Comedians 'appalled' by humorless college students

A feature documentary delving into the intersection of comedy and free speech traces the origins of the outrage culture against offensive comedians directly to college campuses.

Comedian Karith Foster told Campus Reform that she has been "appalled" by the inability of today's college students to find humor in difficult concepts, because without humor, "communication comes to a halt."

A feature documentary delving into the intersection of comedy and free speech traces the origins of the outrage culture against offensive comedians directly to college campuses.

Nearly 400 people attended an advanced screening of Can We Take a Joke? Tuesday night at the Newseum in Washington, DC, which was sponsored by a diverse array of organizations, including the American Civil Liberties Union (ACLU), the Charles Koch Institute, the Foundation for Individual Rights in Education (FIRE), Flying Dog Brewery, and the National Coalition Against Censorship.

The screening was followed by a Q&A panel with the producers and director of the film, comedians Gilbert Gottfried and Karith Foster, and free speech lawyers and activists.

The film traces the silencing of “offensive” comedians, from the jailing and death of Lenny Bruce to Jimmy Kimmel being forced to apologize for an off-color racial joke. Such outrage culture, the film says, often begins on college campuses where students try to avoid hearing ideas they don’t like.

Greg Lukianoff, the president and CEO of FIRE, said during the panel that he is “appalled” by the things he sees on college campuses.

“People are not able to be’s growth stunting,” he stated, “We have to realize there’s value to being offended.”

Multiple poignant examples of chilling speech on college campuses are displayed in the film. In one instance, Washington State University administrators paid students to attend another student’s comedy show so they could purposefully interrupt the performance.

Chris Lee, a black student comedian who created the show “Passion of the Musical” said the entire point was “to offend was satire.” Lee eventually earned the title “Black Hitler” among his peers and on the internet for continuing the show and refusing to apologize.

Karith Foster, a comedian featured in the film, told Campus Reform, “I had such an amazing experience in college, it was a learning experience and I grew so much, so when I started hearing about my friends who were comics who were told they couldn’t do certain jokes...I was appalled.”

Ironically enough, Can We Take a Joke? was itself subjected to campus outrage culture. During the panel, director Ted Balaker noted that he has toured about 250 college campuses for pre-screenings and discussion panels, but said the reception is not always friendly, claiming that students have ripped down film posters on multiple campuses, and that one student even pulled a fire alarm during a Q&A panel.

What these students don’t understand, he explained, is that “free speech fuels human progress.”

Foster seemed to agree with that sentiment.

“As someone who has performed on college campuses, both doing comedy and I also have a diversity engagement program called Stereotyped 101, I recognize just how incredibly important it is for people to be able to have a voice,” she asserted. “Without that ability, communication comes to a halt. And when that happens, there is a breakdown in society.”

One audience member, while posing a question to the panel, seemed baffled by the willingness of students to constantly be offended and censor ideas they don’t agree with.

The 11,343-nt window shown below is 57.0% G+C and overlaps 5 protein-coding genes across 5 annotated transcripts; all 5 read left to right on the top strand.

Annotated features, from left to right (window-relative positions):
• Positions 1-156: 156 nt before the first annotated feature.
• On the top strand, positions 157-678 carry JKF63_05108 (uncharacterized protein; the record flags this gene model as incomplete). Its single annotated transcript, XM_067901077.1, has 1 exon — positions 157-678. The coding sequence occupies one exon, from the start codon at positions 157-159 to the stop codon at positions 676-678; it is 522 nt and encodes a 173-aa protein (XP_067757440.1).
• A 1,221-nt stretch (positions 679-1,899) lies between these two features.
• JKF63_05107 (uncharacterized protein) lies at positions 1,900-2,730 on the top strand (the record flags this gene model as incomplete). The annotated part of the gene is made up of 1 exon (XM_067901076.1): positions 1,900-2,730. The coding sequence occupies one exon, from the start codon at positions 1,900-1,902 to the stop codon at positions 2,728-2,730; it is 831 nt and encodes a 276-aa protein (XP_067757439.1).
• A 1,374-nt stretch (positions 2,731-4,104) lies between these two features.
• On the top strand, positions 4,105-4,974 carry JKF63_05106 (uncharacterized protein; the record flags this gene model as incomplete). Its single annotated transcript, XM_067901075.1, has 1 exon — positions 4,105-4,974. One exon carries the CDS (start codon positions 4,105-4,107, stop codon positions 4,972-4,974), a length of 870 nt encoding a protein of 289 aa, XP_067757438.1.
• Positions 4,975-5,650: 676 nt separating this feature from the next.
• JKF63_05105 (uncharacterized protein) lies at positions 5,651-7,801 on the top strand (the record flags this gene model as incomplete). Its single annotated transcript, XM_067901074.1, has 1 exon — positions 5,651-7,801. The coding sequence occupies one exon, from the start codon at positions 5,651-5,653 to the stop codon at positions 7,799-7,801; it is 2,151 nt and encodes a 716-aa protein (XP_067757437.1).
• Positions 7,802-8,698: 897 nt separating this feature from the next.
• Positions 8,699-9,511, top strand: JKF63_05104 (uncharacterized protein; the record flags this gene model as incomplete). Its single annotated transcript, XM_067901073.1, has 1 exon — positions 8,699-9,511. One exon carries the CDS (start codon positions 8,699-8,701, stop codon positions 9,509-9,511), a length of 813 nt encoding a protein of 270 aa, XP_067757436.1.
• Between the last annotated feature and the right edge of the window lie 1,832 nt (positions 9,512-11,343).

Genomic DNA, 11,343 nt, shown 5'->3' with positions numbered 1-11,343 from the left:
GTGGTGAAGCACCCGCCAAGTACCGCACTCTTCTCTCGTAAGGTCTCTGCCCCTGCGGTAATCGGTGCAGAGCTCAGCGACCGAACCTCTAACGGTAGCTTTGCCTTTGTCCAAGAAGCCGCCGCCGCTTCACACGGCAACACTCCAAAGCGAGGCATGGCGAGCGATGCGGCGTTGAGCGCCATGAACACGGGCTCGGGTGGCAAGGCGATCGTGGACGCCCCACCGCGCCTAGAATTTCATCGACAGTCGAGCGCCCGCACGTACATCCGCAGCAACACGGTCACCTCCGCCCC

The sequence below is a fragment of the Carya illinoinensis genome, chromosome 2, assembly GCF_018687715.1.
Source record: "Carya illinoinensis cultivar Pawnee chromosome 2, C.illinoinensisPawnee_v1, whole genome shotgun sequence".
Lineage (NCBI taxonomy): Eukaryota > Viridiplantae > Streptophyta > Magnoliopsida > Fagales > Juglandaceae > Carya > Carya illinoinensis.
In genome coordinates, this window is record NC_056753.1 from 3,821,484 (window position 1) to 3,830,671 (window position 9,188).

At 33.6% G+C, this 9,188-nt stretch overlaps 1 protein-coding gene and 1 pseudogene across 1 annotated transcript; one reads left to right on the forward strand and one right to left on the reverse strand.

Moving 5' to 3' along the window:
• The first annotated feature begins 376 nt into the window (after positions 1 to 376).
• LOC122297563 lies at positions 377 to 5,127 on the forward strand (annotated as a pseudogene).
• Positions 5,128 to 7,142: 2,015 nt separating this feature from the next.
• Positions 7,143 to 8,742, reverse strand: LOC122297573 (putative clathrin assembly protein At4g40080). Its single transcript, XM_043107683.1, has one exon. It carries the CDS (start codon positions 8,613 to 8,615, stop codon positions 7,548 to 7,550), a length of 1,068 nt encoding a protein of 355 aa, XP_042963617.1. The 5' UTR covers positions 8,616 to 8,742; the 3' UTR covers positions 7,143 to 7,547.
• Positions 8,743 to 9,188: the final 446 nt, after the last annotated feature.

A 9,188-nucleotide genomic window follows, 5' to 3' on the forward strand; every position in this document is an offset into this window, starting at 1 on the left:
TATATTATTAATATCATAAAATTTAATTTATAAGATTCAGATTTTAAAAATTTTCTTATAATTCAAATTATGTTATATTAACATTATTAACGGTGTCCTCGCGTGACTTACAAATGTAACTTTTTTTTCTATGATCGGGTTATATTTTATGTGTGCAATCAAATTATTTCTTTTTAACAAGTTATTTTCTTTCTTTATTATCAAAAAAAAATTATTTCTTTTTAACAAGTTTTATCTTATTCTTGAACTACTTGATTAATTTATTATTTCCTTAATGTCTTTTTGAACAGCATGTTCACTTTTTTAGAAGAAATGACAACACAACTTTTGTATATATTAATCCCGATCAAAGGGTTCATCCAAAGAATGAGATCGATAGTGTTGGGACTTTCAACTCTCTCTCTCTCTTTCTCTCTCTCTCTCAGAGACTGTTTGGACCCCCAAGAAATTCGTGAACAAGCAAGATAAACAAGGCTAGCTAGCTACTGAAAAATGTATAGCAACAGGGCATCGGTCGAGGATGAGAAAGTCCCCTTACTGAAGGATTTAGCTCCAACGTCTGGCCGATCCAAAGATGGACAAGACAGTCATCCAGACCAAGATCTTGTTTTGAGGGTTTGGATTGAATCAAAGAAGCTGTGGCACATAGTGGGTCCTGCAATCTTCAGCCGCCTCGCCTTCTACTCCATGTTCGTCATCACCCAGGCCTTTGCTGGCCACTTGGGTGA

“For the first 17 years of my life I lived in a third-world country, and people would tell me that being attacked means getting aborted or raped or killed,” she explained. “But then, I came to the United States for college, and I was told you can feel attacked in a classroom if somebody presents a dissenting point of view. And I was like…’that’s bullshit.’”

Indeed, those who offend or “attack” others with opinions can be subjected to intense consequences, which the film demonstrates by highlighting the stories of college students across the country who have been suspended or expelled for writing salacious April Fool's Day articles in their student newspapers.

“Comedy is subjective,” Foster told Campus Reform. “That’s the beauty of it and the curse of it. So not everybody is going to find everything funny.”

Foster also believes that students have shunned personal responsibility when it comes to hearing things they don’t like—rather than asking themselves why they respond in a certain way, they would rather punish the person who offends them.

“Everyone wants to play the blame game. So-and-so made me feel this way because they said, nobody made you do anything,” Foster asserted. “You did that yourself. You have to own that.”

Can We Take a Joke? ultimately recognizes that the chilling of speech in the United States parallels a breakdown of society.

“The remedy for speech is more speech,” argued Scott Michelman, an ACLU attorney who served on the panel. “You have to hear those fallacies in the discourse to be able to respond to them. We need to understand that folks are out there with those views and that’s why it’s so important to hear both sides of all debates.”

Despite the relatively gloomy outlook for public discourse presented in the film, panel members expressed optimism for the future of free speech because of the large number of advocates who attended the screening, not to mention the hilarity and relentlessness of the many comedians featured in Can We Take a Joke?

“Free speech is extremely important because, me being a Jew, I don’t want to have to pay for speech,” Gilbert Gottfried jests in the film.

And if that joke is offensive, Gottfried doesn’t care.

Follow the author of this article on Twitter: @amber_athey